No. 26900 -     Zelenka v. City of Weirton

Davis, J., Concurring:

        Although this case presented two certified questions to the Court, the majority opinion correctly determined that only one question needed to be answered. The certified question that was reduced to its analytical essence, so read: “Does W. Va. Code § 29-12A-5(a)(11) (1986) grant immunity to a political subdivision in a wrongful death case where the recoverable benefits under workers' compensation are limited to reasonable funeral expenses pursuant to W. Va. Code § 23-4-4(a) (1995)?” In view of the nature of the narrow, nonconstitutional argument raised by the plaintiff in this case, the majority opinion answered the certified question in the affirmative. I fully concur in the answer provided by the majority opinion. I write separately to emphasize two points that were critical to my decision to join the majority opinion.

A. WORKERS' COMPENSATION BENEFITS WERE LIMITED
BECAUSE THE DECEDENT HAD NO DEPENDENTS

        
        This case was not filed in the circuit court by the spouse, children, or other dependents of the decedent. In fact, Mr. Zelenka, the decedent, did not have a spouse, child or any other dependents. This case was prosecuted by the apparent non-dependent executrix of the decedent's estate. See footnote 1 1 I believe this point is critical in understanding the impact of the monetary limitation of $5,000.00 provided by W. Va. Code § 23-4-4(a), pursuant to W. Va. Code § 23-4-10(a).

        Under W. Va. Code § 23-4-10(a), workers' compensation benefits payable for fatal injuries are denied only when the decedent has no dependents.See footnote 2 2 This provision of the latter statute limits benefit payments to only medical expenses under W. Va. Code § 23-4-3 and funeral expenses under W. Va. Code § 23-4-4(a). See Syllabus point 3, Hudson v. State Comp. Com'r, 121 W. Va. 461, 5 S.E.2d 108 (1939) (“The purpose of the Workmen's Compensation Act is to afford protection against industrial hazards to an employee, his dependents, and, in certain circumstances, his partial dependents.”).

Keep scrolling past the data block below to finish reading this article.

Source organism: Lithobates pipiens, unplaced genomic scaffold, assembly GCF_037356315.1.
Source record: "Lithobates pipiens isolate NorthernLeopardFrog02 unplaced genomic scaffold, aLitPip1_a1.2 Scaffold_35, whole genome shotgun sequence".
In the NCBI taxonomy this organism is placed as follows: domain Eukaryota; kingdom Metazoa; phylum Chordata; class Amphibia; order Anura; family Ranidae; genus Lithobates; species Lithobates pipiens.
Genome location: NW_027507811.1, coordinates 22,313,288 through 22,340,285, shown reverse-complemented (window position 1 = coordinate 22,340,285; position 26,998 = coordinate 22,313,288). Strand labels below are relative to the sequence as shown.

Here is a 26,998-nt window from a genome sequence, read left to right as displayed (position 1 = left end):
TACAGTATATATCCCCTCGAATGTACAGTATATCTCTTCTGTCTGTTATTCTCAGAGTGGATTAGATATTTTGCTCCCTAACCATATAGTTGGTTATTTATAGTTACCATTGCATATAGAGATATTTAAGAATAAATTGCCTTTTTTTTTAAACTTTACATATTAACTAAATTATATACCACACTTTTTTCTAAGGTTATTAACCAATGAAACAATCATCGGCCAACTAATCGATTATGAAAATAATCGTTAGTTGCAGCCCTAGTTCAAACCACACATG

Footnote two of the majority opinion states “that the sum of $5,000.00 appears to us to be an inadequate amount both in a wrongful death action and as reasonable funeral expenses.” Even so, it must be understood that the de minimus amount of workers' compensation benefits payable in this case was triggered solely because Mr. Zelenka had no statutory dependents.

B. THE PLAINTIFF FAILED TO CONSTITUTIONALLY
CHALLENGE THE APPLICATION OF THE IMMUNITY STATUTE

        
        The second point deserving discussion involves the type of challenge presented by Mr. Zelenka in arguing against the City's statutory immunity. Mr. Zelenka seeks to strip the City of its statutory immunity based upon the argument that the workers' compensation funeral expense benefit was not “meaningful.” Mr. Zelenka urges this Court to “legislate” by inserting the term “meaningful” in the immunity statute, W. Va. Code § 29-12A-5(a)(11), for the sole purpose of abrogating the city's immunity.